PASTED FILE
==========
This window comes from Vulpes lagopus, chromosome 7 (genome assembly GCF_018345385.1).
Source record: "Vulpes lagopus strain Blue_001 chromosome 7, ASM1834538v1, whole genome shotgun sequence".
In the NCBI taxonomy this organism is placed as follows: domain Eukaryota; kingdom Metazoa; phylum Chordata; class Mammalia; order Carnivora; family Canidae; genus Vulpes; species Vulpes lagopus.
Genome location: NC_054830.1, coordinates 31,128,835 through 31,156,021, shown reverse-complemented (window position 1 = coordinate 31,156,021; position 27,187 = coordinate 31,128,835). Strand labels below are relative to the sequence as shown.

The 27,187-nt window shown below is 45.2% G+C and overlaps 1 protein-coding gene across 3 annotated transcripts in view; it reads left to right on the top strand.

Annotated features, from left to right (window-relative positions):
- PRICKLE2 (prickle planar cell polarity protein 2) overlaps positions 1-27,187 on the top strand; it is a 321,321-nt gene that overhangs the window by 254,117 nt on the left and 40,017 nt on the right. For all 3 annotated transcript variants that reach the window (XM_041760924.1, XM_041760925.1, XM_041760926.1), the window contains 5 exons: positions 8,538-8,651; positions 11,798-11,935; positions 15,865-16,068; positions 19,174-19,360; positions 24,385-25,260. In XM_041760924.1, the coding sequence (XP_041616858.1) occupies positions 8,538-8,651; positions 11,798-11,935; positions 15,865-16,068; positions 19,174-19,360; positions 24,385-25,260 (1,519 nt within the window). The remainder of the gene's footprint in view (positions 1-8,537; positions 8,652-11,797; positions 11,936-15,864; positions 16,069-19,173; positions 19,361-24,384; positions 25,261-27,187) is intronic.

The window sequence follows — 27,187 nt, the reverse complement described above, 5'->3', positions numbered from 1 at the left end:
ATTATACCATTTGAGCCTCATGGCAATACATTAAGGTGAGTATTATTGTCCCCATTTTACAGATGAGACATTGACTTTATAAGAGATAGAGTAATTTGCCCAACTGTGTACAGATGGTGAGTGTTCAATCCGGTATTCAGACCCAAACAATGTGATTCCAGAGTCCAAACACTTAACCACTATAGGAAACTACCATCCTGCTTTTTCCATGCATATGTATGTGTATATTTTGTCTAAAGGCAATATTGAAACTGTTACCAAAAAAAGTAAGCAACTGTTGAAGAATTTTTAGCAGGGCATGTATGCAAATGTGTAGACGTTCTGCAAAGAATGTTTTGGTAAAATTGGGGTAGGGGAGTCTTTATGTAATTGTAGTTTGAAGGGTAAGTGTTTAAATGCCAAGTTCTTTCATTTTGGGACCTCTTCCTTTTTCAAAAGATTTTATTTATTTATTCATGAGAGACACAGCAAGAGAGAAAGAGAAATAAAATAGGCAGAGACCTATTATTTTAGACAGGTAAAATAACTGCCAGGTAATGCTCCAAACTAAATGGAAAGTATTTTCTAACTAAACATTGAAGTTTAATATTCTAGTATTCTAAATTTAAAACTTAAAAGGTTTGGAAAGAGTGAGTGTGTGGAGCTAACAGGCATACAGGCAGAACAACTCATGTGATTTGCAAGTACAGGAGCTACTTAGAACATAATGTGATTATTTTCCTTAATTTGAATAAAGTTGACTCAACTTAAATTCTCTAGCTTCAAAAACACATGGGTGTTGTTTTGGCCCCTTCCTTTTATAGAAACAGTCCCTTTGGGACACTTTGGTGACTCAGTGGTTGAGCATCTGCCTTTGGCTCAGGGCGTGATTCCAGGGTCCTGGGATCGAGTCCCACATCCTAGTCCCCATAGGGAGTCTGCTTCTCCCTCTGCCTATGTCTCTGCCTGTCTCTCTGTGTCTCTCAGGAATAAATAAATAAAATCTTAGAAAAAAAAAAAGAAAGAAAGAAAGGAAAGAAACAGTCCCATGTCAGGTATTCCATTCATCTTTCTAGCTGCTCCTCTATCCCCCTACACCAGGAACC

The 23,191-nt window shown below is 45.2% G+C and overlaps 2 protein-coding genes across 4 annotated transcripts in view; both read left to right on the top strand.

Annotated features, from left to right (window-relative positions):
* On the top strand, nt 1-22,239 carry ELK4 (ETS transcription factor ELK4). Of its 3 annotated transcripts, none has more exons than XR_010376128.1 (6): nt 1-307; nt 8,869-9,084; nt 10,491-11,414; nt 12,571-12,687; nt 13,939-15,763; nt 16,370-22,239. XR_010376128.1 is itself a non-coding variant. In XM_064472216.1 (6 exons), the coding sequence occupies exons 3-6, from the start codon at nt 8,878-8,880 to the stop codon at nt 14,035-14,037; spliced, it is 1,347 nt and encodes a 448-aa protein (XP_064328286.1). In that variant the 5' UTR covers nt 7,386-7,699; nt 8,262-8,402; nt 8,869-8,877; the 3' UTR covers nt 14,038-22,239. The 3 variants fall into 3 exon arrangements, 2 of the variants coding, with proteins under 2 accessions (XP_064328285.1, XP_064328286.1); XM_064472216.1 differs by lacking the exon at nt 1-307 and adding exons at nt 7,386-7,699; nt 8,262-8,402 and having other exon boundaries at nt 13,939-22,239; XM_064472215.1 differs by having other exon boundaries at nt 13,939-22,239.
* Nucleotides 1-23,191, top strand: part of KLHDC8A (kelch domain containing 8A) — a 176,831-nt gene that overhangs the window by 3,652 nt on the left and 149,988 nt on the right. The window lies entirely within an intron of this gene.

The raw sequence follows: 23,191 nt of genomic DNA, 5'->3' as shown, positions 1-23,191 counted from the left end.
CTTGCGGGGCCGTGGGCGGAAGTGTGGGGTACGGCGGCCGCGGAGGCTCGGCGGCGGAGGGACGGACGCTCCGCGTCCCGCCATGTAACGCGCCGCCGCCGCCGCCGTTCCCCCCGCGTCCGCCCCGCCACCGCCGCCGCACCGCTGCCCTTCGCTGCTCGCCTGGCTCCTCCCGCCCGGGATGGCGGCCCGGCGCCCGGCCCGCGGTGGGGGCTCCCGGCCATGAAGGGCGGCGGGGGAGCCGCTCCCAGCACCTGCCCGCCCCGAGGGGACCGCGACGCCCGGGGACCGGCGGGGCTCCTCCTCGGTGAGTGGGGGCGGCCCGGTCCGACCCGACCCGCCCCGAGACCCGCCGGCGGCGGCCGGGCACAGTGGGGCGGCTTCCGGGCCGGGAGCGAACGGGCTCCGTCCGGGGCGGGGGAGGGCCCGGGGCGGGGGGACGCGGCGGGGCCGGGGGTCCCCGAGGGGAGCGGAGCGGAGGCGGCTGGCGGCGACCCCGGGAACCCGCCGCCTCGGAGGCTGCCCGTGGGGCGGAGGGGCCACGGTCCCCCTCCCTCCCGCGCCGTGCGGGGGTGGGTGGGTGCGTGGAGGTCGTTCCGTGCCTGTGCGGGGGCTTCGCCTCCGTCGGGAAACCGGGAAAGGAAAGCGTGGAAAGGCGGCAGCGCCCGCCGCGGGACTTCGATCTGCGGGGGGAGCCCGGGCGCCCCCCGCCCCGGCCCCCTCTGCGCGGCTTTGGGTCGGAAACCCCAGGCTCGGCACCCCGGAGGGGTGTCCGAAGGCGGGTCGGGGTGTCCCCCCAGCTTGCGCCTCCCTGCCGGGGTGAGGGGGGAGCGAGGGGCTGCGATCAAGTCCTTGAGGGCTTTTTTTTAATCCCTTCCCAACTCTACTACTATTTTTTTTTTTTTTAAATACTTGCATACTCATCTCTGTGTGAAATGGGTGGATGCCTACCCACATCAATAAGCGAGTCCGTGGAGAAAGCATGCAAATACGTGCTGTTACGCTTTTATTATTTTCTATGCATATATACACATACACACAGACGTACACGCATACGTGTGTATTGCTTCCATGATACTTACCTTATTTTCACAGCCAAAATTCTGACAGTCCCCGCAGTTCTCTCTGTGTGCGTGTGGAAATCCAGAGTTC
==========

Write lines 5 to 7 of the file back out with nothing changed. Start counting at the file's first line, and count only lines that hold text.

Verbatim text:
The 27,187-nt window shown below is 45.2% G+C and overlaps 1 protein-coding gene across 3 annotated transcripts in view; it reads left to right on the top strand.

Annotated features, from left to right (window-relative positions):
- PRICKLE2 (prickle planar cell polarity protein 2) overlaps positions 1-27,187 on the top strand; it is a 321,321-nt gene that overhangs the window by 254,117 nt on the left and 40,017 nt on the right. For all 3 annotated transcript variants that reach the window (XM_041760924.1, XM_041760925.1, XM_041760926.1), the window contains 5 exons: positions 8,538-8,651; positions 11,798-11,935; positions 15,865-16,068; positions 19,174-19,360; positions 24,385-25,260. In XM_041760924.1, the coding sequence (XP_041616858.1) occupies positions 8,538-8,651; positions 11,798-11,935; positions 15,865-16,068; positions 19,174-19,360; positions 24,385-25,260 (1,519 nt within the window). The remainder of the gene's footprint in view (positions 1-8,537; positions 8,652-11,797; positions 11,936-15,864; positions 16,069-19,173; positions 19,361-24,384; positions 25,261-27,187) is intronic.